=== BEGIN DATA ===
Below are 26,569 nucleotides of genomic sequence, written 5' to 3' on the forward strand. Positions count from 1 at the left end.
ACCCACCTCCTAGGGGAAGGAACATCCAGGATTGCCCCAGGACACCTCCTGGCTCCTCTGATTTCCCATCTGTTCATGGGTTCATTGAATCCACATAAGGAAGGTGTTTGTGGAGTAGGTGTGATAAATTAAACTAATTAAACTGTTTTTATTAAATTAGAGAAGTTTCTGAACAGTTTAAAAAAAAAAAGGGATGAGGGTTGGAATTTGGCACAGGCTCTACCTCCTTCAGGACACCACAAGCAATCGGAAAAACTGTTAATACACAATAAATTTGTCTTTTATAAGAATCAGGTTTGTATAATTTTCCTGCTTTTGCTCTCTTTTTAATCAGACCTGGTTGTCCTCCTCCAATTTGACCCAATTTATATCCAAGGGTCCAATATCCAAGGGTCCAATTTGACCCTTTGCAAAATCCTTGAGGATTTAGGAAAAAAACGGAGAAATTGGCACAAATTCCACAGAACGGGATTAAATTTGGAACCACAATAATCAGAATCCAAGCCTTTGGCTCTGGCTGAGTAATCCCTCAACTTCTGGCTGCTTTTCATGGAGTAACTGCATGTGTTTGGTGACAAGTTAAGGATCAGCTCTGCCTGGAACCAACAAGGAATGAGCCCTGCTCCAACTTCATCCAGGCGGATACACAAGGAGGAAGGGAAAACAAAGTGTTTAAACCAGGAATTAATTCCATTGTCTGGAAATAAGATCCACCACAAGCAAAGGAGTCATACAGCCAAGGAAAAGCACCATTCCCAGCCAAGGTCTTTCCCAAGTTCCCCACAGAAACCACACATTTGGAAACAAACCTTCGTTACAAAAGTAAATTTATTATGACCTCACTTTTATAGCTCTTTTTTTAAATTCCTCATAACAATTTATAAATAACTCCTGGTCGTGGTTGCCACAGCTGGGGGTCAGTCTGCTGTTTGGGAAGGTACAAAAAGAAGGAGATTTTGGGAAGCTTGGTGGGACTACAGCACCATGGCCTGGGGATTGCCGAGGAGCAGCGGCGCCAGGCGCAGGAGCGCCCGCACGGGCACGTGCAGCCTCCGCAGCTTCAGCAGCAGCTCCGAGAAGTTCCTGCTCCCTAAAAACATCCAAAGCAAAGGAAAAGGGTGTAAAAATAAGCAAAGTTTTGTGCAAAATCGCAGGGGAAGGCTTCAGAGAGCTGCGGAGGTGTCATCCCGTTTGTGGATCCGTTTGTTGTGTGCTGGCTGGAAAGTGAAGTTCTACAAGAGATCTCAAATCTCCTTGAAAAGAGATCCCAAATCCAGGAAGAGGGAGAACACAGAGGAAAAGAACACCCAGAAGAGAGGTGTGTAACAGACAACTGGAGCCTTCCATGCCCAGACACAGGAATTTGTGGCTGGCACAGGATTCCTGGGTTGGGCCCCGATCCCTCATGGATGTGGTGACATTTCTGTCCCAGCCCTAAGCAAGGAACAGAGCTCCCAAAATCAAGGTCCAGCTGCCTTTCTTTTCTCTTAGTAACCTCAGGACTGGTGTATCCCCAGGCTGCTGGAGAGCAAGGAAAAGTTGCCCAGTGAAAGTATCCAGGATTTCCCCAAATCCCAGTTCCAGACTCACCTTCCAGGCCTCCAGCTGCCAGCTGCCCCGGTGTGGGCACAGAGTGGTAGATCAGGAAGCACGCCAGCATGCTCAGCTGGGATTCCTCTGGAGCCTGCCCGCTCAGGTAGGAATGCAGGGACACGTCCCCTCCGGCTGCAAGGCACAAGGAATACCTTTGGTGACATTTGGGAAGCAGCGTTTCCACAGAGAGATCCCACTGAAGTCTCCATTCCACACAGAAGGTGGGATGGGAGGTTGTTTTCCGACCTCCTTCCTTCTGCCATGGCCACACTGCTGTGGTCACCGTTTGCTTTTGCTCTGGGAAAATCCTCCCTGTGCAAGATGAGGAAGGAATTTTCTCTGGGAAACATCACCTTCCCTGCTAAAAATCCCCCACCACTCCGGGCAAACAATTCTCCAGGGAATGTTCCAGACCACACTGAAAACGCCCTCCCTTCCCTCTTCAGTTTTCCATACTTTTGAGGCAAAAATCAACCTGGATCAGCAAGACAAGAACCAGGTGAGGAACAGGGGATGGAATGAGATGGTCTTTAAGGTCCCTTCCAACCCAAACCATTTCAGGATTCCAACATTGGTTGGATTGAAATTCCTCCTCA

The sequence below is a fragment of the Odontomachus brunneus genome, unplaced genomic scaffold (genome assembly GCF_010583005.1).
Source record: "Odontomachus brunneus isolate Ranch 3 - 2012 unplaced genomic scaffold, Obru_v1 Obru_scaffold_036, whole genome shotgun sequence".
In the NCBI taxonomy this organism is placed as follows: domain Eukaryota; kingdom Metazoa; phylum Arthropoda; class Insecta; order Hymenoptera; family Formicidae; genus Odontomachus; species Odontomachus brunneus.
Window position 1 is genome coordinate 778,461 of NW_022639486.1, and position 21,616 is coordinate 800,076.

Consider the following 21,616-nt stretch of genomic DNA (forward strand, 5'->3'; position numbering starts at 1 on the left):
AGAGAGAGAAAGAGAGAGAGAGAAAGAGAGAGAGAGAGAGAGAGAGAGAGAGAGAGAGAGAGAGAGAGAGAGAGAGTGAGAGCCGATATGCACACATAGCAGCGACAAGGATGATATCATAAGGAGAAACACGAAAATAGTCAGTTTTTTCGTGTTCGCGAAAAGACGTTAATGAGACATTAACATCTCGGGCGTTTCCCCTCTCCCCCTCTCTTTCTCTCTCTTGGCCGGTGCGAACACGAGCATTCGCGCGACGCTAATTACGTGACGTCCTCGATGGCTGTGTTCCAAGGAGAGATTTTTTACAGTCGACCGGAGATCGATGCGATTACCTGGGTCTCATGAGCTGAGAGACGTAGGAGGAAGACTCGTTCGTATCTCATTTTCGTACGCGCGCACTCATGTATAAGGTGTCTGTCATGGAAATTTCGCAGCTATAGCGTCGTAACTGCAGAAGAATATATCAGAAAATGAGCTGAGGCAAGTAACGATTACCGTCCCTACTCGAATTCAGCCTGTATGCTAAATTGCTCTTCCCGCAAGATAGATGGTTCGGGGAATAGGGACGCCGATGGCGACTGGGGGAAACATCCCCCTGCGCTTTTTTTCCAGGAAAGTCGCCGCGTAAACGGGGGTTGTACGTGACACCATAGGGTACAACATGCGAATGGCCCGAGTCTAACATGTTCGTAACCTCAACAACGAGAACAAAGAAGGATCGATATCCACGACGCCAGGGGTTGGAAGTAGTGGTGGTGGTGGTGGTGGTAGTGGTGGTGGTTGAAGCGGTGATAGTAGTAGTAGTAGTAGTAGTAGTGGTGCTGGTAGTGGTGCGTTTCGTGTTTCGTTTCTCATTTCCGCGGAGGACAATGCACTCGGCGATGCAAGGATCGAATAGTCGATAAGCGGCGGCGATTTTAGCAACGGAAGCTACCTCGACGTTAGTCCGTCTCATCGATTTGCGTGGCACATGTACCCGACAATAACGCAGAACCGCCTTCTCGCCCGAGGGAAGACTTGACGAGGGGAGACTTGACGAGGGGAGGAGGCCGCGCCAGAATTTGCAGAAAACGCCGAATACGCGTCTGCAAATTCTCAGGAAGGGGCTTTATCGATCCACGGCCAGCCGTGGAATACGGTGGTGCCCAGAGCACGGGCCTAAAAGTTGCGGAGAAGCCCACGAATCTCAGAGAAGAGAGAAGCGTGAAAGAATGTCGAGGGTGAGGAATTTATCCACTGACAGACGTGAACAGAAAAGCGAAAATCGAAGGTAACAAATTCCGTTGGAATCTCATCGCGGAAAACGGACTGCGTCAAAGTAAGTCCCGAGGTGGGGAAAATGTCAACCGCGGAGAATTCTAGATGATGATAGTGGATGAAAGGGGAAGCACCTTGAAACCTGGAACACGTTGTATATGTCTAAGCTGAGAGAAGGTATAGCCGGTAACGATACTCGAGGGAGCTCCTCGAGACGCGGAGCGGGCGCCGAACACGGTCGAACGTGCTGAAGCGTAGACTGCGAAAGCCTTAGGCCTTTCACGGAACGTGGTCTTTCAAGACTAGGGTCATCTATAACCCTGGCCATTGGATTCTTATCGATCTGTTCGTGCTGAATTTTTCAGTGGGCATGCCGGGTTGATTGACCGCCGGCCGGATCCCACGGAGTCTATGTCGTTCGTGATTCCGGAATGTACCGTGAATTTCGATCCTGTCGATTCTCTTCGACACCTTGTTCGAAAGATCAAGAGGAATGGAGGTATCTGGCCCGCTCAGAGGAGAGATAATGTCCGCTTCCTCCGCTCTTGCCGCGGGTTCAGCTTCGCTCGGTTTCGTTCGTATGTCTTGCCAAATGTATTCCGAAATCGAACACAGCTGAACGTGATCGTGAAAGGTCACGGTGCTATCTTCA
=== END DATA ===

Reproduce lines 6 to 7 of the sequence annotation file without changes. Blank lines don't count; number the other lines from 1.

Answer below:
Window position 1 is genome coordinate 778,461 of NW_022639486.1, and position 21,616 is coordinate 800,076.

Consider the following 21,616-nt stretch of genomic DNA (forward strand, 5'->3'; position numbering starts at 1 on the left):